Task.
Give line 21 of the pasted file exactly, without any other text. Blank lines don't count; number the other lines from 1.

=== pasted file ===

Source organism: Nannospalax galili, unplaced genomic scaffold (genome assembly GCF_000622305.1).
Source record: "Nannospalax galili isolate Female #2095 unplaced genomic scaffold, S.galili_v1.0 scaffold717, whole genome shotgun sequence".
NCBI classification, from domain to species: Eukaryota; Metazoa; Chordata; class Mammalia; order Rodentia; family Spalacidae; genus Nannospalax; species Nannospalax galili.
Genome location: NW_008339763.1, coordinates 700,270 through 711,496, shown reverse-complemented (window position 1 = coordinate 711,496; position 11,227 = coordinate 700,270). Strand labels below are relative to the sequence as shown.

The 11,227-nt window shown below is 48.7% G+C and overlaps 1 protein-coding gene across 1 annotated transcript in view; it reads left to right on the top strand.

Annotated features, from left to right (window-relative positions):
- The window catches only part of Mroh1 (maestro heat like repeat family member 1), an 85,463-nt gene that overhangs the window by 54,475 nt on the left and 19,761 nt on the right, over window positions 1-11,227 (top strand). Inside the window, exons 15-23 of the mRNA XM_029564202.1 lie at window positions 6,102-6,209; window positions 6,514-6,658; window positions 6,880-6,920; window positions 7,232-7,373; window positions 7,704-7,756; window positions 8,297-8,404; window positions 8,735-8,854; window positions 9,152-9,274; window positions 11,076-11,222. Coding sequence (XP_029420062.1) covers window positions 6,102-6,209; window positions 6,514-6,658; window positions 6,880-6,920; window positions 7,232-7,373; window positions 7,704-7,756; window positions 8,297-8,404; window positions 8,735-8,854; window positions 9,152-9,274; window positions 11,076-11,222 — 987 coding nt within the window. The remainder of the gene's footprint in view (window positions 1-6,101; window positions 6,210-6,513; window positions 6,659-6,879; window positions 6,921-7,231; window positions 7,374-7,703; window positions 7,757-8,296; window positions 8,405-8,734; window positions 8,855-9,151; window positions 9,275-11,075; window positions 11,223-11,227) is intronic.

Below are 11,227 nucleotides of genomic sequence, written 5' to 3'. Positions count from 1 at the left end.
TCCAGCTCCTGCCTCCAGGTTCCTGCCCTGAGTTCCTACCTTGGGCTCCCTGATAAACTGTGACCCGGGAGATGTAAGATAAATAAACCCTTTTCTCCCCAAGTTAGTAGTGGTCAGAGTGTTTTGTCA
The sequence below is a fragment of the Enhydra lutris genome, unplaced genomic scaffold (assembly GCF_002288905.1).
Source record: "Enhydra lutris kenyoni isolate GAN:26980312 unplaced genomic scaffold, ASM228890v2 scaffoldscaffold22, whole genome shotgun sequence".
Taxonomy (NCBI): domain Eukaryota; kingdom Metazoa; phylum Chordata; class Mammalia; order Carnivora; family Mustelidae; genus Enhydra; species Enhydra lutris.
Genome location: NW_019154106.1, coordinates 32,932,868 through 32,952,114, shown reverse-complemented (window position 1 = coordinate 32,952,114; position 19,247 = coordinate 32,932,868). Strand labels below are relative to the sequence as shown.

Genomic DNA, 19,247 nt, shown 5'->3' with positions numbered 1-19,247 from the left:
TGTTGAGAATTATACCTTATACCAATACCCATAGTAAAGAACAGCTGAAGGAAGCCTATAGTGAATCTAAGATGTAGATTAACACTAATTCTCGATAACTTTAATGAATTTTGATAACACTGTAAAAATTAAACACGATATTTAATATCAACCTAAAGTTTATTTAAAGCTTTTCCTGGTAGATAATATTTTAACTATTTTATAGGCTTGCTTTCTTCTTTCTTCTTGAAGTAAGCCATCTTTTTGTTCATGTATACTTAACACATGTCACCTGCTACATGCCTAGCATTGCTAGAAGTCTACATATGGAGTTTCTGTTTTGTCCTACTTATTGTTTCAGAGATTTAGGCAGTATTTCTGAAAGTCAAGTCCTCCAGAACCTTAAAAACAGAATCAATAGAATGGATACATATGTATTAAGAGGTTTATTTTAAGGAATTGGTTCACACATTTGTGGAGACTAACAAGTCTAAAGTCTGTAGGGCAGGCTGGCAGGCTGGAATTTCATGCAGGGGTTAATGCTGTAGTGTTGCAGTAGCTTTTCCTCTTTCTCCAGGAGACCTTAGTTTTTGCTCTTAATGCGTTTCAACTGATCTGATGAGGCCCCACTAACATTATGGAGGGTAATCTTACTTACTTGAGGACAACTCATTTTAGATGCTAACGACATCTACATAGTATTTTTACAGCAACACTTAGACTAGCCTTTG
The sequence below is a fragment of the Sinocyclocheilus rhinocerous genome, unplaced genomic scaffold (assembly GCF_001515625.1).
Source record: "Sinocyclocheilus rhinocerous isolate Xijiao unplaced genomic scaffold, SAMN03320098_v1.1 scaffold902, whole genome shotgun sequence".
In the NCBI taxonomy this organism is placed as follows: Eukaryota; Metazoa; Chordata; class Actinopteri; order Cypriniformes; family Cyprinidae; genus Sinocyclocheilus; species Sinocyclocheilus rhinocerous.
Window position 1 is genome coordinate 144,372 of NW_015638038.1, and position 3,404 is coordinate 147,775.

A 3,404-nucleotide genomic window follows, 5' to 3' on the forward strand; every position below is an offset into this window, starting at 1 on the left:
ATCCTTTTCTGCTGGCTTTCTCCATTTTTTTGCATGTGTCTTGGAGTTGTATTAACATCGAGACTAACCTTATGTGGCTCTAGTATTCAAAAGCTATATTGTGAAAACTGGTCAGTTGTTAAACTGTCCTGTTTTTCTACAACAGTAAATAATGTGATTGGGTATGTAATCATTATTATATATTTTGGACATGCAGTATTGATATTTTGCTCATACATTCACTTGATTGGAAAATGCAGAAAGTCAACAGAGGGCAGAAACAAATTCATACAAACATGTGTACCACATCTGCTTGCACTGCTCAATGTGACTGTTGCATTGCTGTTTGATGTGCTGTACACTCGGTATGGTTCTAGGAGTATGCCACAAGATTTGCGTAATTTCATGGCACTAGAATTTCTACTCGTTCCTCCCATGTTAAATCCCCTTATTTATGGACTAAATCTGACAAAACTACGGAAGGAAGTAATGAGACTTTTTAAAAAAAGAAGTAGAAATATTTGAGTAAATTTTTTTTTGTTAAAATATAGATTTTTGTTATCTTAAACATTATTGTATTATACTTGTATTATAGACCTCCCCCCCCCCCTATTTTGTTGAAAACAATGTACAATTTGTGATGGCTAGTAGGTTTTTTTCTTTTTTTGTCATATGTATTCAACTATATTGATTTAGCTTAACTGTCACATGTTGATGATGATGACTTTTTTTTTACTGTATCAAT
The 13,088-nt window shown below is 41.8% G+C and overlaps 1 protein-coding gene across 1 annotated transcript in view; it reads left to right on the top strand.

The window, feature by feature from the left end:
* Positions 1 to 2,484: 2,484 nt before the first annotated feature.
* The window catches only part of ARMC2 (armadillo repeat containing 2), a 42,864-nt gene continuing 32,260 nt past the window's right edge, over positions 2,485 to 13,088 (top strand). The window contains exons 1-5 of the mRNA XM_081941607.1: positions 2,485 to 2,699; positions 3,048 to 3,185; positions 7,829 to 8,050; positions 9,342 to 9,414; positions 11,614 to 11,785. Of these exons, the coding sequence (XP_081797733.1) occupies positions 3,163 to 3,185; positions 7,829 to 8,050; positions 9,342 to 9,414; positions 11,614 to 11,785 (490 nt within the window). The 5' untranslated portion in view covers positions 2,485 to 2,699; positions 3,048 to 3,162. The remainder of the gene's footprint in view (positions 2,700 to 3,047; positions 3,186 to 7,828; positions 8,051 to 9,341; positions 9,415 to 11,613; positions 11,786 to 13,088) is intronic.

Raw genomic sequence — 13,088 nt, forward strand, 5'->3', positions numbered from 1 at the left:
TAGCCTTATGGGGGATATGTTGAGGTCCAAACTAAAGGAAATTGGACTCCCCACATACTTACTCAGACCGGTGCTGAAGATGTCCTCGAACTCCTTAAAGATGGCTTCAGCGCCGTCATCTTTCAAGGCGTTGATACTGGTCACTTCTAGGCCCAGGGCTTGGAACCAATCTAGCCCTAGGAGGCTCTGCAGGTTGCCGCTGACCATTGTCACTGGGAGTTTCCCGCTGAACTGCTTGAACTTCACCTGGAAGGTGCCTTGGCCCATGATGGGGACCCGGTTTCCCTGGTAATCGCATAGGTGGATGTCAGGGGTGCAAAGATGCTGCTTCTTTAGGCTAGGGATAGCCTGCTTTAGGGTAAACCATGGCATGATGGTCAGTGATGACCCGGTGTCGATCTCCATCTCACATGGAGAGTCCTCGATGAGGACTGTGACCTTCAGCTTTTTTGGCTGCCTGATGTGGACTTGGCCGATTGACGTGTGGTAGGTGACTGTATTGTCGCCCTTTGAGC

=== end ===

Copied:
ATCCTTTTCTGCTGGCTTTCTCCATTTTTTTGCATGTGTCTTGGAGTTGTATTAACATCGAGACTAACCTTATGTGGCTCTAGTATTCAAAAGCTATATTGTGAAAACTGGTCAGTTGTTAAACTGTCCTGTTTTTCTACAACAGTAAATAATGTGATTGGGTATGTAATCATTATTATATATTTTGGACATGCAGTATTGATATTTTGCTCATACATTCACTTGATTGGAAAATGCAGAAAGTCAACAGAGGGCAGAAACAAATTCATACAAACATGTGTACCACATCTGCTTGCACTGCTCAATGTGACTGTTGCATTGCTGTTTGATGTGCTGTACACTCGGTATGGTTCTAGGAGTATGCCACAAGATTTGCGTAATTTCATGGCACTAGAATTTCTACTCGTTCCTCCCATGTTAAATCCCCTTATTTATGGACTAAATCTGACAAAACTACGGAAGGAAGTAATGAGACTTTTTAAAAAAAGAAGTAGAAATATTTGAGTAAATTTTTTTTTGTTAAAATATAGATTTTTGTTATCTTAAACATTATTGTATTATACTTGTATTATAGACCTCCCCCCCCCCCTATTTTGTTGAAAACAATGTACAATTTGTGATGGCTAGTAGGTTTTTTTCTTTTTTTGTCATATGTATTCAACTATATTGATTTAGCTTAACTGTCACATGTTGATGATGATGACTTTTTTTTTACTGTATCAAT